In the Covid-19 era, clinicians are stepping outside of their normal roles to help meet patient needs, and at times, are facing new and complex ethical decisions on how to allocate resources when there aren't enough for everyone.
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These ethical decisions can leave clinicians feeling like they're providing care that does not meet their usual standards. As a result, many clinicians now experience moral distress, defined as knowing the right thing to do, but facing constraints that make doing it nearly impossible. It's crucial to help clinicians acknowledge these experiences and find comfort knowing their peers feel the same way.
To learn how organizations can increase support for staff who are navigating ethical challenges, we spoke with Cynda Hylton Rushton, PhD, RN, FAAN. Rushton currently serves as an Anne and George L. Bunting Professor of Clinical Ethics at the Johns Hopkins Berman Institute of Bioethics and the School of Nursing. In her role, Rushton works directly with frontline staff to build moral resilience and cultivate a culture of ethical practice through virtual Moral Resilience Rounds.
Below we round up the key takeaways Rushton and her team are proactively bringing staff together to have critical conversations about Covid-19—and her advice for how others can do the same.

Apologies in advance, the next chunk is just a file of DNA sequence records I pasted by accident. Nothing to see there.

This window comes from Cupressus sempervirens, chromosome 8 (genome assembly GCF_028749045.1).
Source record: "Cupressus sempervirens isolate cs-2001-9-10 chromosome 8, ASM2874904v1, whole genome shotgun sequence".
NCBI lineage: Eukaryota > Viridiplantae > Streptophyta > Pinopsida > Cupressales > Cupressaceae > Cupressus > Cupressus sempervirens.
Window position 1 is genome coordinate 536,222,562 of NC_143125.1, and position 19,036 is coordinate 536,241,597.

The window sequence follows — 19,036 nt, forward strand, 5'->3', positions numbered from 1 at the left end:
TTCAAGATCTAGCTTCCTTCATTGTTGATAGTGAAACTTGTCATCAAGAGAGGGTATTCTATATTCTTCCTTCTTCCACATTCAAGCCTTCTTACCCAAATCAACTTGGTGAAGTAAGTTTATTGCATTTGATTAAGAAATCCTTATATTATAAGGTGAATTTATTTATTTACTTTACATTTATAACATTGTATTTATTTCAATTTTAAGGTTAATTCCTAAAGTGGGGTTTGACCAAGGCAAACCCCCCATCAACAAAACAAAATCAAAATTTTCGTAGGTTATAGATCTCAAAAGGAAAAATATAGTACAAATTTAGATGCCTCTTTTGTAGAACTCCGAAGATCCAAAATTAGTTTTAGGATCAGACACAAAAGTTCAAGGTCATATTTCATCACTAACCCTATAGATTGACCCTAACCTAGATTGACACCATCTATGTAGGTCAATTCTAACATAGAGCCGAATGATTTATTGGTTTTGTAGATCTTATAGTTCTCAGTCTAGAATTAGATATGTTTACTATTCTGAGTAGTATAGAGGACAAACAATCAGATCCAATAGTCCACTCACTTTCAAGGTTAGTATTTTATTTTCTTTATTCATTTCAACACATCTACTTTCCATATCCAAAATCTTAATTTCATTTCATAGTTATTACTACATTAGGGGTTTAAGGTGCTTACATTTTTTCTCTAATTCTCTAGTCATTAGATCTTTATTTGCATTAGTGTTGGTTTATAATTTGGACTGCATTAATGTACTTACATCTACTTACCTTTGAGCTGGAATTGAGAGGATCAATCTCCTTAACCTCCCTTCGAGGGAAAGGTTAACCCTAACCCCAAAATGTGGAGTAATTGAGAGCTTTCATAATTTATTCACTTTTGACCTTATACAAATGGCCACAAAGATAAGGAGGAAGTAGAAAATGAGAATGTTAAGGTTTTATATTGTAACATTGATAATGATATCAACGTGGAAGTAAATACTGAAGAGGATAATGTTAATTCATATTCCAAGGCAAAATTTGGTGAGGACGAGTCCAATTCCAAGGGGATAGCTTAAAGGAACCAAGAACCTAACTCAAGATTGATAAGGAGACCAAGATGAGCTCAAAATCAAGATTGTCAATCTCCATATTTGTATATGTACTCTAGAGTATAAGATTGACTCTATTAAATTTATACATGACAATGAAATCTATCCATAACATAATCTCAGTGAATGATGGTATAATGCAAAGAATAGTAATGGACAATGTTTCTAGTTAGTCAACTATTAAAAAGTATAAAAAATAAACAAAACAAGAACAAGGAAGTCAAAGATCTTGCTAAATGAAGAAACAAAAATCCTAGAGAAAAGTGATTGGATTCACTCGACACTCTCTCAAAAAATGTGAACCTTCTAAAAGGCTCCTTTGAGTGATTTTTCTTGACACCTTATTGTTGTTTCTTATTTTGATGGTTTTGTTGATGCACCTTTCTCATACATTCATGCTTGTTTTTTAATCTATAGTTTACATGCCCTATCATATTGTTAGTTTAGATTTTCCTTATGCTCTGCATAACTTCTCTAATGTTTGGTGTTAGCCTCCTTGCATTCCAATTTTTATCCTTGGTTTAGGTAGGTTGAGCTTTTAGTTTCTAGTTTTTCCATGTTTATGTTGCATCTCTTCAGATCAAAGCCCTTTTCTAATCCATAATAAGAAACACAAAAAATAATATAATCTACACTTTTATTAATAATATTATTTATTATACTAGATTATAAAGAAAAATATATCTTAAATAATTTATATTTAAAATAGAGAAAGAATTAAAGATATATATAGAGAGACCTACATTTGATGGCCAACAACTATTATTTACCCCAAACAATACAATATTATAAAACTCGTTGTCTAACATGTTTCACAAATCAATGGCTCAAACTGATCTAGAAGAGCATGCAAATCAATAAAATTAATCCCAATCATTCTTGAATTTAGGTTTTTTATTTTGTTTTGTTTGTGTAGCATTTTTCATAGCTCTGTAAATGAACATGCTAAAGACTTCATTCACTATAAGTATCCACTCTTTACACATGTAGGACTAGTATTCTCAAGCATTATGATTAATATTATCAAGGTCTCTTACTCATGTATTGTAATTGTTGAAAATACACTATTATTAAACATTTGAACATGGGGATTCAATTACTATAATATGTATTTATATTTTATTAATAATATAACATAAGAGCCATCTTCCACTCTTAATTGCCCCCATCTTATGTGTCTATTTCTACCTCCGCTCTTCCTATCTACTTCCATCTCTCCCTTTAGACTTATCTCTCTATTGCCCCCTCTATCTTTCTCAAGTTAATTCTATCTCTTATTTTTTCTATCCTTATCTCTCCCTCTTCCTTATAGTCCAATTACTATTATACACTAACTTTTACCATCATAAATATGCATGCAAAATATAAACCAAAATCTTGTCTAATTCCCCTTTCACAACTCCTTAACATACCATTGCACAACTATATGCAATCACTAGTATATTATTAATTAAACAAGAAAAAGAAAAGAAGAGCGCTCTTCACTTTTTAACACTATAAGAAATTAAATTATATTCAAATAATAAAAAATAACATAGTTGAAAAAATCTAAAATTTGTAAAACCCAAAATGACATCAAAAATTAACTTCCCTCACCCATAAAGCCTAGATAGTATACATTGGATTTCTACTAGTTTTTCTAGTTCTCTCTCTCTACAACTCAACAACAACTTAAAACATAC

Rushton and her team rely on virtual moral resilience rounds to proactively bring staff together to have critical conversations about Covid-19.
There rounds are weekly, one-hour sessions with a group of multidisciplinary clinicians who discuss recent ethical challenges. This is not a debriefing. Rather, the goal of moral resilience rounds is to acknowledge the distress caused by the ethical challenge and then pivot to solutions.
In practice, here's how moral resilience rounds work. At the same time each Thursday, Rushton, along with a physician and a philosopher, hosts moral resilience rounds via Zoom. Typically, 25 to 30 participants join, but there have been sessions with up to 50 participants.
Johns Hopkins partners with the Peabody Institute, which provides a musical interlude while participants are joining. Rushton then starts each session in the same way:
Then, a member of the team invites participants to share their ethical challenges, either verbally or through the chat function. As participants share their experiences or the questions they're wrestling with, others will listen and at times, respond. Sometimes to share answers and other times to acknowledge feelings and share in the comfort of knowing others are experiencing the same thing. As the facilitator, Rushton keeps the discussion solutions focused, acknowledging experiences while pulling out the ways to move forward. At the end of the conversation, participants share what they're taking away from the conversation.
These sessions are one way to give staff space to talk about their experiences in a safe environment—and they can be done both virtually and in-person.
While facilitating virtually can feel challenging, there are pros to it. Virtual rounds offer more flexibility to staff and an increased sense of confidentiality (and in the era of Covid, it offers a way to touch base while complying with local social distancing rules). For organizations interested in replicating this work, either in-person or virtually, Rushton recommends the following:
For more information on how to build staff resilience and respond to moral distress, Rushton and the Johns Hopkins Berman Institute of Bioethics have put together a resource page. The page provides frontline clinicians with the resources they need to personally and professionally face the unprecedented challenges posed by the Covid-19 outbreak, including:
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